You could win a bar bet in a lot of bars by knowing who — before that 9.89 — had run the year’s fastest 100. (Zharnel Hughes, Britain, 9.91, in Kingston, Jamaica, on June 9.) That is, if the bartender didn’t throw you out on your ass for being such a freak  — why are you asking about track and field when the only guy we’ve ever heard of is that Bolt dude?

In the meantime, there’s little to no reason for some of the biggest names in U.S. track and field — including Gatlin, Allyson Felix and a host of others — to run at this week’s U.S. meet because there’s no follow-up world championship later this summer.

There is a new meet, in London, in mid-July, called the World Cup. 

But clearly the IAAF has not made it worthwhile — yet, in its first iteration — for USA Track & Field to sell its marquee athletes on the value of qualifying for the World Cup via the U.S. nationals. 

There’s a two-day meet in September called the Continental Cup, in the Czech Republic.

Track geeks know, and appreciate, the merits of the Continental Cup, in which athletes compete for one of four continents — Asia, Europe, Africa or the Americas. Each team will feature a track and field legend as an honorary captain; Mike Powell, the world-record holder in the long jump, is the Americas captain. 

And so on.

All well and good, but track geeks are already a captive audience.

And to say that captive audience is, comparatively speaking, a niche group would be stating the obvious. 

Let’s say you’re not a track geek. Let’s say you’re Average Sports Fan. 

Mike Rodgers got five (technically, four) paragraphs in the New York Times’ online versions, via Reuters and one of track and field’s great longtime journalists, Gene Cherry. The story of Rodgers’ world-best time was dwarfed by numerous accounts detailing the NBA Draft and the FIFA World Cup, even a feature on Friday’s NHL Draft.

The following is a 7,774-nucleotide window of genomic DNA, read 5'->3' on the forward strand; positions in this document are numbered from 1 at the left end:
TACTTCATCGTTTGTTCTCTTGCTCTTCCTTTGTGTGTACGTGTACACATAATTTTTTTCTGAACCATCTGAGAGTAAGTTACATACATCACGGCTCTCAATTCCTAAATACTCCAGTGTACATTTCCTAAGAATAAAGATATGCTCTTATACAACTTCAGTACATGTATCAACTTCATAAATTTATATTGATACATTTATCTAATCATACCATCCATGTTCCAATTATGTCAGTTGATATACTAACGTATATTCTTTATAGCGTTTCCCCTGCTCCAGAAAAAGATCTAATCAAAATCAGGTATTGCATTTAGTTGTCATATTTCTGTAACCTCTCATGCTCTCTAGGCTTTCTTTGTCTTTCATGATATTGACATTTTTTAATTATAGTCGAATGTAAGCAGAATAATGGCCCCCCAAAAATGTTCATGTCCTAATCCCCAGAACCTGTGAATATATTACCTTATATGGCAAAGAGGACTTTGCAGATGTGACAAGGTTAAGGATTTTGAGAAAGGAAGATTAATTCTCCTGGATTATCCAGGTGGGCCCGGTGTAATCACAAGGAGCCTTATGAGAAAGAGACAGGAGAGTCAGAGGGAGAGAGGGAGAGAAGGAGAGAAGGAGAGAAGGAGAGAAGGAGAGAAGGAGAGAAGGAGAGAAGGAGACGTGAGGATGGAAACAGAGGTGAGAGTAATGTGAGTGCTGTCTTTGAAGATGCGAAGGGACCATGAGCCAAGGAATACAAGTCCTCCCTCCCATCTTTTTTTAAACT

Who wants to argue (in this context) with the Times’ news judgment?

The Continental Cup is Sept. 8-9. 

Just for starters: Kicking off England’s UEFA Nation’s League campaign, Spain comes to Wembley Stadium in London on the 8th. The last time that Spain, winners of the 2010 World Cup, went to Wembley was in 2016; England had Spain down by two goals only to see the game end in a 2-2 tie. 

In New York, the U.S. Open tennis tournament’s women’s final will be played on the 8th, the men’s on the 9th. Most of the games of Week One of the NFL season will be played on the 9th.

What do you know? UEFA has created a league of sorts, replacing the unloved friendly, the idea being to create a path toward qualifying for, at the least, the 2020 European Championship.

The Open is, of course, the fourth of four Grand Slams every year. They’re known. They’re calendar fixtures.

The first week of the NFL season builds toward February and the Super Bowl.

Track and field’s challenge — make no mistake — is to compete with all of that.

There’s a lot that could be debated about the way the NCAA calendar feeds into the championship in Eugene. But at least that championship, and the build-up, is an annual thing.

Like, that’s the logical start. It doesn’t take even 9.89 seconds to figure that out. Right?